The sun was shining brightly but then. Does that sound like the beginning of a beautiful story? Or the end of a beautiful day? It depends if you see the sky partly sunny or partly cloudy.
When my sense of smell began to fade I knew why. I had been bold enough to tempt fate years before. Once, a long time ago, before I knew anything, I played a game with a friend. We were imagining things we thought would never happen. I asked, “If you had to lose a sense, which would you choose?”
Today I’m writing about nothing. I feel as if I have nothing to say. But it’s time to write this blog, so here are a few meditations on the meaning of nothing.
For someone who writes, I do not have beautiful handwriting. I don’t think anyone would read my writing if I had to write longhand. I don’t think anyone could. My husband routinely asks for translations of the grocery list. Once I was brave enough to read my own journals and I had a hard time deciphering much of what I wrote.
Perhaps that’s why Marcel’s Letters: A Font and the Search for One Man’s Fate by Carolyn Porter was so interesting to me. The story begins with the letters she found in an antique store and bought because of the beauty of the script. She planned to someday design a font and thought the letters and their beautiful form may be the basis for it. They were in French, so she couldn’t read them.
As a lot of people do this time of year, I was thinking about resolutions. I don’t really believe in setting New Year’s resolutions. Usually, when I want to change something about myself, I just start when I think of it. I don’t necessarily think you have to wait for the calendar to turn to make a change.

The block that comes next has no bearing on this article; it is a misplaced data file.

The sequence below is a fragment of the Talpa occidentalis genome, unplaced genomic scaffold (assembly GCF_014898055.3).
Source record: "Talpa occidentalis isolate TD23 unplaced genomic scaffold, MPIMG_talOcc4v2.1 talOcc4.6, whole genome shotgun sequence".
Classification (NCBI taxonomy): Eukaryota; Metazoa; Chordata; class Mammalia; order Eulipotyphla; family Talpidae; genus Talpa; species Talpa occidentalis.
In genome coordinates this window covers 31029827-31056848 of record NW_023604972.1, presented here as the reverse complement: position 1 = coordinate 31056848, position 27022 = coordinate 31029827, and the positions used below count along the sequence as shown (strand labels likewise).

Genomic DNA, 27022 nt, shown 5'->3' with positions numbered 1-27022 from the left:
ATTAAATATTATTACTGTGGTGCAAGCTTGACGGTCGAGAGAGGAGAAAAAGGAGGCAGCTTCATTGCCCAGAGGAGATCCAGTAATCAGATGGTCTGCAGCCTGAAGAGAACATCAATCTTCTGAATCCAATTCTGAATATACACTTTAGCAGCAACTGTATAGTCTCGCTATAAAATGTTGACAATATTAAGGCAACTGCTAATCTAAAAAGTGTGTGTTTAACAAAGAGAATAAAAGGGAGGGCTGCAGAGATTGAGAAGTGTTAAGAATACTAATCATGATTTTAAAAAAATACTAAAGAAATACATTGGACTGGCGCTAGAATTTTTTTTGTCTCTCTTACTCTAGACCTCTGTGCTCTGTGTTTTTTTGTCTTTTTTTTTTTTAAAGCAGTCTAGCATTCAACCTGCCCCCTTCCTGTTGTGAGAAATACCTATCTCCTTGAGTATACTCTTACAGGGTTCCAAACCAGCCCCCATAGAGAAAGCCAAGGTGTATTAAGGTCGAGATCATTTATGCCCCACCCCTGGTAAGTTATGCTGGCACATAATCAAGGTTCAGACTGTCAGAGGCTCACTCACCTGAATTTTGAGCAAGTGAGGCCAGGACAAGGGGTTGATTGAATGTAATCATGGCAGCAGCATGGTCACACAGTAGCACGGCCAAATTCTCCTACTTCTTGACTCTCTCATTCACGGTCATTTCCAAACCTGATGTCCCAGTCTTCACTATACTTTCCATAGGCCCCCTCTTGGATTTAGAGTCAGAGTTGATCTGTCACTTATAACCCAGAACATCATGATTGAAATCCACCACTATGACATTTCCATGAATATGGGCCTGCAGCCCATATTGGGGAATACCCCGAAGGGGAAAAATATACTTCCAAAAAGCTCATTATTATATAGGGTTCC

But that doesn’t mean I don’t think about change at the beginning of a new year. I am a planner by heart and like everyone else, I like to think about what the next 365 days will bring. As a writer, usually it starts with words. But since I’m not a fortune teller, what those words will be are anyone’s guess.
It’s year-end wrap-up time. I love reading all kinds of lists that encompass the mood of the the past year, but my favorite has to be the words of 2019. Miriam Webster’s list is a mix of politics and culture.
- Quid pro quo
As a writer, I submit my writing just about everywhere in the hopes of seeing it in print or on a screen other than my own. But that means rejection is inevitable. Because it’s the end of the year, I wanted to look at my writing rejection stats for 2019. Sometimes counting writing rejection is the best way to show you’re moving forward.
This week I’m pleased to participate in a blog share with Sarah White. I met Sarah this summer when I took her Remember to Write! memoir workshop. We agreed on the topic of Family Holiday Recipe. Sarah came up with the topic after reading a colleague’s blog post.
My post about some family recipe books I received will appear on her blog True Stories Well Told. Enjoy Sarah’s post below. This was a fun topic to write about. If you are moved to write about it on your own blog, let me know in the comments.
I live only three hours away from Chicago and I lived there for a few years. I still love to visit occasionally, but doing the same old thing can get boring. It’s a big city, so there are many areas to explore. That’s why I decided to try out a new neighborhood and a fun exhibit when I visited Chicago recently.
I couldn’t decide what to write about today so I opened up my copy of Old Friend from Far Away by Natalie Goldberg and the page I came to had Lucky on it. It told me to write for ten minutes on who lucky I’ve been. Still not moved, I looked across the page: Perfect. Without looking at the prompt beneath that word I thought about the juxtaposition of these two words. What’s the difference between the two? And if I had to choose one, which would I pick?
Of course Natalie must have thought about the yin and yang of these words too. They didn’t just happen to land across the page from one another. If I were perfect, would I need luck? If I counted on luck, would I need to be perfect?